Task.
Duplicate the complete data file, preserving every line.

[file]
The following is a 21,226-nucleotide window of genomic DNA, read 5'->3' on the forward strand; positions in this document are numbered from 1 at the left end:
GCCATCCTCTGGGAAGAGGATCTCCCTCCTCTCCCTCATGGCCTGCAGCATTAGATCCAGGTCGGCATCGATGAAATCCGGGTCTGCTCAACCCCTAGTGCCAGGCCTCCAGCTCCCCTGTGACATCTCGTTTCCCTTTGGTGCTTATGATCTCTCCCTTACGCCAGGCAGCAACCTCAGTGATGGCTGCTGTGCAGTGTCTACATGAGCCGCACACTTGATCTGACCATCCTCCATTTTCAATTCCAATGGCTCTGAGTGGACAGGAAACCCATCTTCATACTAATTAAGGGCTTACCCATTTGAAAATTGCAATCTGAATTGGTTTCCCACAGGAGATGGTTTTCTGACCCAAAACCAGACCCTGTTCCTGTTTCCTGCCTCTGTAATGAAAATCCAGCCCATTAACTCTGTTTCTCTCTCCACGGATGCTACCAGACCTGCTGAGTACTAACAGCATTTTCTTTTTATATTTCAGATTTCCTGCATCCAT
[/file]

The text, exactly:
The following is a 21,226-nucleotide window of genomic DNA, read 5'->3' on the forward strand; positions in this document are numbered from 1 at the left end:
GCCATCCTCTGGGAAGAGGATCTCCCTCCTCTCCCTCATGGCCTGCAGCATTAGATCCAGGTCGGCATCGATGAAATCCGGGTCTGCTCAACCCCTAGTGCCAGGCCTCCAGCTCCCCTGTGACATCTCGTTTCCCTTTGGTGCTTATGATCTCTCCCTTACGCCAGGCAGCAACCTCAGTGATGGCTGCTGTGCAGTGTCTACATGAGCCGCACACTTGATCTGACCATCCTCCATTTTCAATTCCAATGGCTCTGAGTGGACAGGAAACCCATCTTCATACTAATTAAGGGCTTACCCATTTGAAAATTGCAATCTGAATTGGTTTCCCACAGGAGATGGTTTTCTGACCCAAAACCAGACCCTGTTCCTGTTTCCTGCCTCTGTAATGAAAATCCAGCCCATTAACTCTGTTTCTCTCTCCACGGATGCTACCAGACCTGCTGAGTACTAACAGCATTTTCTTTTTATATTTCAGATTTCCTGCATCCAT